Taken with a Panasonic Lumix GF-1 and Lumix G Vario 45-150mm f4-5.6

Around the neighborhood – Old Croton Aqueduct Trail

I mentioned in the preceding post that the old building featured there was directly opposite the Old Croton Aqueduct Trail. So at this point on my walk I decided to turn onto the trail.

The Aqueduct was built in response to the fires and epidemics that repeatedly devastated New York City, owing in part to its inadequate water supply and contaminated wells.

Major David B. Douglass, the project’s first chief engineer, planned the route and structures and established the project’s hydraulic principles. He was succeeded in 1836 by John B. Jervis, who achieved the final design of the Aqueduct and its major structures and led the complex construction effort. Work began in 1837, carried out largely by Irish immigrant labor.
For most of its length, the Aqueduct is a horseshoe-shaped brick tunnel 8.5 feet high by 7.5 feet wide, set on a stone foundation and protected with an earthen cover and stone facing at embankment walls. Designed on principles dating from Roman times, the gravity-fed tube, dropping gently 13 inches per mile, challenged its builders to maintain this steady gradient through a varied terrain.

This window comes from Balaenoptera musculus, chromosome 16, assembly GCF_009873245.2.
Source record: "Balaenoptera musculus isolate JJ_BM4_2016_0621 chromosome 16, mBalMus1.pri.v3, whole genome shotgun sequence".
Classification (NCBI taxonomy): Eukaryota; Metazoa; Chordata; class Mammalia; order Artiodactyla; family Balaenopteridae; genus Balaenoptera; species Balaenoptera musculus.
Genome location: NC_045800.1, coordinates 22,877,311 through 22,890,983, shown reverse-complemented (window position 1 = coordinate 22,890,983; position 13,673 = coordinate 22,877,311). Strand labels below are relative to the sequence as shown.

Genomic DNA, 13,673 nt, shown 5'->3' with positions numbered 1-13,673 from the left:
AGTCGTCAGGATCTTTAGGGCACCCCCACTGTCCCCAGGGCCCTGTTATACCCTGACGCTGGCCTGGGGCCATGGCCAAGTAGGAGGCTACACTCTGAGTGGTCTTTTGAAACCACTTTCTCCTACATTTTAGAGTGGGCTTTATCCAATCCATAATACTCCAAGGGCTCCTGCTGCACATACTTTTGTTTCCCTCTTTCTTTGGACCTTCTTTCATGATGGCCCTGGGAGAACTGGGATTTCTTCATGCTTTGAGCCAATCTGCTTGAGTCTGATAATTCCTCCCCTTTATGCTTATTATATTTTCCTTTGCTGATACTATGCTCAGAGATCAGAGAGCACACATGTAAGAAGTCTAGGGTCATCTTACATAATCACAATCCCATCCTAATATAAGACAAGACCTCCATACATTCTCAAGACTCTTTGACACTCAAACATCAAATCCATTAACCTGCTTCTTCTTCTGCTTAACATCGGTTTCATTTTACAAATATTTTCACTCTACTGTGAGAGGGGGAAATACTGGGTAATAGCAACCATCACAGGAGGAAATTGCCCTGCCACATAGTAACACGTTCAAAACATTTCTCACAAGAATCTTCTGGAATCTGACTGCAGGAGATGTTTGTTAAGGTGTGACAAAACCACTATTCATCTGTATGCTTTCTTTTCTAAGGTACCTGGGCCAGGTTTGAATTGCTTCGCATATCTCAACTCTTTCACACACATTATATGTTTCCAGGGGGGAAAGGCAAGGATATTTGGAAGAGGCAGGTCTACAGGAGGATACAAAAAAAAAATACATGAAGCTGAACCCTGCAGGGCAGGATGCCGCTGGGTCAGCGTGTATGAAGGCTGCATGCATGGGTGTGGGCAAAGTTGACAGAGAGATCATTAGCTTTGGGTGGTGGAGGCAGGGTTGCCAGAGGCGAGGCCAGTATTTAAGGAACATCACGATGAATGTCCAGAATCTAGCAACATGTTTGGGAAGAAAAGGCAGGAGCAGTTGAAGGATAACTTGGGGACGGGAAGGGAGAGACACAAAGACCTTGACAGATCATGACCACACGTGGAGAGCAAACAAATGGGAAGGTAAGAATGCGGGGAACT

To do so the Aqueduct was cut into hillsides, set level on the ground, tunneled through rock, and carried over valleys and streams on massive stone and earth embankments and – at Sing Sing Kill, the Nepperhan (Saw Mill) River, and the Harlem River – across arched bridges. Typically it is partly buried, with a telltale mound encasing it. As one learns to read the “clues.” an understanding of how the tunnel engages the landscape deepens the trail experience.

Croton water first entered the Aqueduct at 5 am on June 22, 1842 (followed by a dauntless crew in a small boat, the Croton Maid) and emerged at the Harlem River 22 hours later. The water eventually filled two above-ground reservoirs – on the present sites of the Great Lawn in Central Park and the New York Public Library on Fifth Avenue – to great civic rejoicing.

The trail is virtually as old as the Aqueduct. It was created for reasons of security – to prevent local opponents of this massive, intrusive construction from attempting to sabotage the water supply – and to facilitate workers’ access to the water conduit. It was not for intended for recreational purposes, though it quickly started being used that way.

During the active days of the Aqueduct, overseers in charge of patrolling and maintaining specific sections of this infrastructure vital to New York City were provided with houses on or near the section of the tunnel for which they were responsible.